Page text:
“Blood of Zeus”: Percy Jackson 2.0

Netflix’s new fantasy anime retells a “forgotten” myth of war against demons


Image Courtesy of Netflix

The main character, Heron, on the Netflix thumbnail.

Jessica Feng, Staff Writer

Meeting at Olympus? Check. Half mortal half god? Check. Instead of Percy Jackson, “Blood of Zeus” serves viewers with a more mature Greek revival.

One of Netflix’s newest original animes, “Blood of Zeus” takes an original spin on the classic Ancient Greek epic. The series is set with the premise of being a long lost tale, thereby giving creators Charles Parlapanides and Vlad Parlapanides the flexibility of making a completely new story.

Heron, voiced by Derek Phillips, and his mother Electra, voiced by Mamie Gummer, are poor villagers. With a bloodthirsty horde of demons chased through the town by a group of fighters led by Grand Archon Alexia, voiced by Jessica Henwick, Heron encounters the demons. The resulting conflict leads to the reveal that Heron’s father is Zeus, voiced by Jason O’Mara. 

Through a series of flashbacks, the events that led to Electra fleeing to the village are unpacked and old troubles are brought up. When Hera, voiced by Claudia Christian, discovers Zeus’ betrayal, she decides to aid the demon leader Seraphim, voiced by Elias Toufexis, and the other gods must choose sides. The series thus follows the buildup of war by the gods, demons, and humans.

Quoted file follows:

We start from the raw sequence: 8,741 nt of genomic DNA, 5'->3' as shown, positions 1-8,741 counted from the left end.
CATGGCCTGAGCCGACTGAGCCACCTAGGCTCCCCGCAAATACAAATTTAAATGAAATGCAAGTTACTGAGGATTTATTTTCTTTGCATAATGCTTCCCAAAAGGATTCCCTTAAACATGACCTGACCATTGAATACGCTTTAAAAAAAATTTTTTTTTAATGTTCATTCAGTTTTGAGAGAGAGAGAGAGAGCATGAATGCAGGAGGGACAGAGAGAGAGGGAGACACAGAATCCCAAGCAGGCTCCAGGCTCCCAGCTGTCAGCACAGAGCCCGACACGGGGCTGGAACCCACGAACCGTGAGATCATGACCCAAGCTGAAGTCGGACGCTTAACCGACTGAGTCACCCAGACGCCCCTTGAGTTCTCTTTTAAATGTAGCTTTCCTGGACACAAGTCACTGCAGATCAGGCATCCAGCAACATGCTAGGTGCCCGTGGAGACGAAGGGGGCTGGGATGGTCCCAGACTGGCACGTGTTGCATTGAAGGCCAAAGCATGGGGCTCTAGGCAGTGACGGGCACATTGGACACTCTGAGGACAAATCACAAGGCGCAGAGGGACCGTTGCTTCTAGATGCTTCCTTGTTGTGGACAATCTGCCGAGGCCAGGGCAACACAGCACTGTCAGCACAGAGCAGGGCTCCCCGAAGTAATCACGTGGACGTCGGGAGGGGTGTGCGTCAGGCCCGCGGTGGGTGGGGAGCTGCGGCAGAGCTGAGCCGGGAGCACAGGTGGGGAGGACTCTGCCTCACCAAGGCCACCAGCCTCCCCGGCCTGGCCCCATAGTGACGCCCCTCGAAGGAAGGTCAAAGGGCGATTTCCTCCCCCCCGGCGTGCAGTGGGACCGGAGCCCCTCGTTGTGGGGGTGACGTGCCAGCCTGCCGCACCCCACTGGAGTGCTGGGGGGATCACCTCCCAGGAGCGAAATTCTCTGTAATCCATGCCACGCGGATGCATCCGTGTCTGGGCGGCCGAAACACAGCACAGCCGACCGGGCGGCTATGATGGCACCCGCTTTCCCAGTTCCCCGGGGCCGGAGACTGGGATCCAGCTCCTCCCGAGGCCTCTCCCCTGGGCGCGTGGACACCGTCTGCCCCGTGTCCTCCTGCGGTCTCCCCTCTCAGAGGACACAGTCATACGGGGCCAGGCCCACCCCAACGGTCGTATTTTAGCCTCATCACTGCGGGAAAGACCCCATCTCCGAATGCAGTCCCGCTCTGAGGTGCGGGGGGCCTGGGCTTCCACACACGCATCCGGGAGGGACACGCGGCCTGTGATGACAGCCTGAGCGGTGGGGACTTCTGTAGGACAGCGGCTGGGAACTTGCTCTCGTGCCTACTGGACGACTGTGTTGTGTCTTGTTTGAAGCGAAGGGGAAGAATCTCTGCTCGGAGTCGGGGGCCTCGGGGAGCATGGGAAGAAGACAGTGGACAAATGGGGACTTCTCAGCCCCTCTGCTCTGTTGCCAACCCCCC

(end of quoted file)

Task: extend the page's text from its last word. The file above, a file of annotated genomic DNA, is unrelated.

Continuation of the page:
Blood of Zeus starts off fast-paced and carries this momentum throughout. With fight scenes and frequent flashbacks, there’s no shortage of action and background in every episode. The animations and music complement the story; there are several sections of dramatic music that fit the supposed Greek epic beginnings. As an homage to the creative process, the ending credits feature drafts of the characters’ visual designs and snapshots from the episode.

Not for the faint of heart, this show features plenty of blood and gore. The creators did not shy away from showing the characters’ gruesome ends, but instead of weighing down the story, the violence enhances the tension and keeps the viewers on edge. 

The show’s complex dynamic between the gods, demons, and humans captivated me. The narrative switches between the actions among the gods and the actions of the humans so the viewer can watch how the decisions drastically affect humans. It’s here that the show demonstrates superiority to Percy Jackson. The interconnectedness of the gods, humans, and demons gives the show a greater complexity while still keeping it hero-centered.

Packed with action, this unique story of a Greek hero navigating his way amidst war will satisfy adventure and Hellenic lovers alike. I recommend this show for everyone but would advise caution if you’re averse to blood and violence.